• Joined: 22 Feb 2010
  • Loc: uhmm...still in 2nd grade

Posted 30 May 2015 - 08:06 AM

I did a search and saw those don't know much more.



#10 JKoelman

JKoelman

    Viking 1

  • -----
  • Posts: 766
  • Joined: 15 May 2011
  • Loc: Bangalore, India

Posted 30 May 2015 - 09:05 AM

Interesting.

I wonder how the 3x would compare?

http://www.amazon.co...s/dp/B00005218D

 

The TC-E3 front diameter would imply an IPD exceeding 72 mm. But as a monocle it might be worth a try.



#11 rellimdarb

rellimdarb

    Lift Off

  • -----
  • Posts: 5
  • Joined: 09 Oct 2009

Posted 30 May 2015 - 09:18 AM

My 2X Binos

 

Brad

Attached Thumbnails

  • 2X Binos.jpg

  • mak17, JKoelman and Oberon like this

#12 Oberon

Oberon

    Surveyor 1

  • -----
  • Posts: 1951
  • Joined: 24 Feb 2013
  • Loc: Hunter Valley NSW Australia

Posted 30 May 2015 - 09:24 AM

Definitely Sheev territory!! :grin:



#13 JKoelman

JKoelman

    Viking 1

  • -----
  • Posts: 766
  • Joined: 15 May 2011
  • Loc: Bangalore, India

Posted 30 May 2015 - 10:29 AM

There a a few threads describing a low powered opera glass, around 2.3x and with a very wide field of around 28 degrees.

What would it take to make a DIY version? If we used 50mm binocular lenses what is the ideal negative fl eyepiece design to minimize edge aberrations?

 

As Glenn has stressed: the FOV for a Galilean increases with decreasing separation between eye and eyepiece. So... the ideal eyepieces would be negative power contact lenses. This would then lead to a device consisting of no more than two fast (positive meniscus) objectives mounted in front of your eyes...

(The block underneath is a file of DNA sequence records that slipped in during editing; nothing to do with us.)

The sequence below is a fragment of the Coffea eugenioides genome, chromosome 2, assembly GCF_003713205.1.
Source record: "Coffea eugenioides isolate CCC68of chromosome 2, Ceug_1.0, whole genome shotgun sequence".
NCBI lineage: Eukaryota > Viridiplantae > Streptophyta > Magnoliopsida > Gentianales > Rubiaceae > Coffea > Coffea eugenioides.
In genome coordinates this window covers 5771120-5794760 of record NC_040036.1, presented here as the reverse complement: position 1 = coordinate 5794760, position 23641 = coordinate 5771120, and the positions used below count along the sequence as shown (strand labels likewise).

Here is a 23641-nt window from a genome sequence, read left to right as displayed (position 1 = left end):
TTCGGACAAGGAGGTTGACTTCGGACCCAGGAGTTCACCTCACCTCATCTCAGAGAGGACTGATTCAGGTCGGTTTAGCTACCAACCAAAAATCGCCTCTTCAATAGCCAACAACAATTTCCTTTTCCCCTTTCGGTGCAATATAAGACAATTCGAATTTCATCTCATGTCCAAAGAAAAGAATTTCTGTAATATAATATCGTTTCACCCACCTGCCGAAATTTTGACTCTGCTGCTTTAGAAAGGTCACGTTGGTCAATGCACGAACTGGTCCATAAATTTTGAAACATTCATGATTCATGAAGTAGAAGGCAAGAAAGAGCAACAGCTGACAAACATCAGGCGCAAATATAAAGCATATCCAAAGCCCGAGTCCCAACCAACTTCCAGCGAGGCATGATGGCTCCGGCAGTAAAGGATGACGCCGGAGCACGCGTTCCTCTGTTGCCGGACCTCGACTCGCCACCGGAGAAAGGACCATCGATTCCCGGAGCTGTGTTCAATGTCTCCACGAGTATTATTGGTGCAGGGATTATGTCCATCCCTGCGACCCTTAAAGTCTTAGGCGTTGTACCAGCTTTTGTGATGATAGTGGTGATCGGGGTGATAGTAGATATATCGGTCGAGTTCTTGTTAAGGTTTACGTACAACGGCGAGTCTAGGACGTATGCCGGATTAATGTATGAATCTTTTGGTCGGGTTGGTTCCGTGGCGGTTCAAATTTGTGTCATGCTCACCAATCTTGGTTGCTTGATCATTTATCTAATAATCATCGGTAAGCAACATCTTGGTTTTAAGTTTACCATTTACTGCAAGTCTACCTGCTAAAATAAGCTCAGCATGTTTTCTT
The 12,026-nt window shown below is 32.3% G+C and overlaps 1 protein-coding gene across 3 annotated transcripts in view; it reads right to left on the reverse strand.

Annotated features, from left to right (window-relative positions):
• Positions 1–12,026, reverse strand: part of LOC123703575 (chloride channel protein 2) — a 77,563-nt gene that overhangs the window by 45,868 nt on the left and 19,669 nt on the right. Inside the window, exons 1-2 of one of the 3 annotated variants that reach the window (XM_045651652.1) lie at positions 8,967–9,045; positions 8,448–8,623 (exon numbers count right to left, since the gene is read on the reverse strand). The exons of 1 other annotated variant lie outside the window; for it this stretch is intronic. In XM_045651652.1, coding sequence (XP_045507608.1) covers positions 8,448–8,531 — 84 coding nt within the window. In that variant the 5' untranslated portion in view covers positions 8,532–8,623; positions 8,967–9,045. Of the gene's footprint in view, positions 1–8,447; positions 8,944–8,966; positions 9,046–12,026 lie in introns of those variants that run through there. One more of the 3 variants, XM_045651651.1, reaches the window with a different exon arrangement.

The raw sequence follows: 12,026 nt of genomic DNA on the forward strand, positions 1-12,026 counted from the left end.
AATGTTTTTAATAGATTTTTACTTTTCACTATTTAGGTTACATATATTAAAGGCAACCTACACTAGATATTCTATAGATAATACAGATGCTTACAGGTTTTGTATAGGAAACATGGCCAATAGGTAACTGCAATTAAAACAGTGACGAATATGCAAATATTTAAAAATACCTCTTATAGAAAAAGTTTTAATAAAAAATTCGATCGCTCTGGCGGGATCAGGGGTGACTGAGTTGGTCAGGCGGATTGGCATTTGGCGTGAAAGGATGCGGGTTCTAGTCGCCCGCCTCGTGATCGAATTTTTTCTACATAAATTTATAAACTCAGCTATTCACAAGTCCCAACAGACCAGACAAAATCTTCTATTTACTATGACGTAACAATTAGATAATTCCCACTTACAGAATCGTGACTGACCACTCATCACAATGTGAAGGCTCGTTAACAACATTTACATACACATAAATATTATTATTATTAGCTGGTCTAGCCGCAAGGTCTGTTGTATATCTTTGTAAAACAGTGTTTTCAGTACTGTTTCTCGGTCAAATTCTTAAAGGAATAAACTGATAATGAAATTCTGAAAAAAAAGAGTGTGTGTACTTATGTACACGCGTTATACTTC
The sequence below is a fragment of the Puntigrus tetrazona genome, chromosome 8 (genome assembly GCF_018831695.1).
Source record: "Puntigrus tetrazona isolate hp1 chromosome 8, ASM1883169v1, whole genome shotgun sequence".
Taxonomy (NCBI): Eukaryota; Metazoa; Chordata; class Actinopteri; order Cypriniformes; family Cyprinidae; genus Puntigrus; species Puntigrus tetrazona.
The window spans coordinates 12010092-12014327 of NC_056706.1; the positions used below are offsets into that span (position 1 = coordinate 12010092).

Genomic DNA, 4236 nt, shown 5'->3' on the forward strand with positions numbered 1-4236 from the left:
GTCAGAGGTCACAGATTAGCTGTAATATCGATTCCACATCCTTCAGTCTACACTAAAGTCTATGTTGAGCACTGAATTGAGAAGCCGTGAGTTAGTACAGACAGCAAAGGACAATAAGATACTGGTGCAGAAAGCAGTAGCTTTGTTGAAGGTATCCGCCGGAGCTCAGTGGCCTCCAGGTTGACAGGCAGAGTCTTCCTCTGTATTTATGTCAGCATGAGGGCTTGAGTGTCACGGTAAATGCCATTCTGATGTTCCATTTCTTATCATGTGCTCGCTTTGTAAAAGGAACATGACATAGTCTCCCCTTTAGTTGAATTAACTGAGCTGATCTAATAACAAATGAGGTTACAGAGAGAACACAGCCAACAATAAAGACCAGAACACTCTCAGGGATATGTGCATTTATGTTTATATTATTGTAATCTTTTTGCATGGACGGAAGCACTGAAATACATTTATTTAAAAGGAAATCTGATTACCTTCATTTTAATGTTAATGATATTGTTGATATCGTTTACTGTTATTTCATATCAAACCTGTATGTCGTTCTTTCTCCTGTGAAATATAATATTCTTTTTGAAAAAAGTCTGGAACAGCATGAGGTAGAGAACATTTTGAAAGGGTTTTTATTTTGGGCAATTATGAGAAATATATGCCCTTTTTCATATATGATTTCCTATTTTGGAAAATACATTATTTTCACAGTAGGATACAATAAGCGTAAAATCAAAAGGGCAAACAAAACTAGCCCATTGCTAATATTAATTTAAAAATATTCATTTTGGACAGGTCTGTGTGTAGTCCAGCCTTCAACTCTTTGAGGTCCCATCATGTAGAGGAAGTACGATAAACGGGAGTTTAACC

[edit] On second thought: I don't think contact lenses with sufficient negative strength are available... [/edit]


Edited by JKoelman, 30 May 2015 - 10:48 AM.


#14 JKoelman

JKoelman

    Viking 1

  • -----
  • Posts: 766
  • Joined: 15 May 2011
  • Loc: Bangalore, India

Posted 30 May 2015 - 10:35 AM

 

Interesting.

I wonder how the 3x would compare?

http://www.amazon.co...s/dp/B00005218D

 

I don't know but I am going to find out how they work as Telescopes, I have both the 2x version and the 3x for my Nikon 4500...

 

Jon

 

 

Keen to hear what FOV you can squeeze out of the 3x Nikon. Also, a bi-directional flashlight test would reveal the true magnification. 



#15 rellimdarb

rellimdarb

    Lift Off

  • -----
  • Posts: 5
  • Joined: 09 Oct 2009

Posted 30 May 2015 - 10:35 AM

My observing buddy calls them "Geekazoid" binoculars !


  • Pinbout likes this

#16 JKoelman

JKoelman

    Viking 1

  • -----
  • Posts: 766
  • Joined: 15 May 2011
  • Loc: Bangalore, India

Posted 30 May 2015 - 11:22 AM

I made a pair using Nikon 2x auxillary telephoto lenses (TC-E2). I found one for $9 and another for $13 online. I mounted them in a pair of safety goggles from a chain Home Improvment store ($3). Since there is no focus mechanism, wear glasses if needed, which is why I mounted them in the safety goggles to fit over my glasses. Gives 2x with @ 22 degree field. The Nikons are tack sharp and the Milky Way in a dark sky is absolutely gorgeous. For @$25 you can't go wrong.

Brad  

 

Very nice idea. And implemented as 'sky goggles' they look gorgeous. :-) Any idea how much more field-of-view you would get without glasses (positioning your eyes closer to the tube)?



#17 rellimdarb

rellimdarb

    Lift Off

  • -----
  • Posts: 5
  • Joined: 09 Oct 2009

Posted 30 May 2015 - 05:06 PM

No, I'm so near sighted I didn't even consider it. The closer, the larger the field of view so if you don't need the correction, the field should be a bit wider. 

 

I just held another aux tele lens I had " in my drawer" up to my eye to check, and it makes a considerable difference.......wish I didn't need the correction !

 

Brad



#18 saemark30

saemark30

    Apollo

  • -----
  • topic starter
  • Posts: 1468
  • Joined: 21 Feb 2012

Posted 02 June 2015 - 12:06 PM

Are the Nikon TC-E2 lenses coated?

How sharp are the stars in the field of view?

And what is the true field of view?

 

 




CNers have asked about a donation box for Cloudy Nights over the years, so here you go. Donation is not required by any means, so please enjoy your stay.







Cloudy Nights LLC
Cloudy Nights Sponsor: Astronomics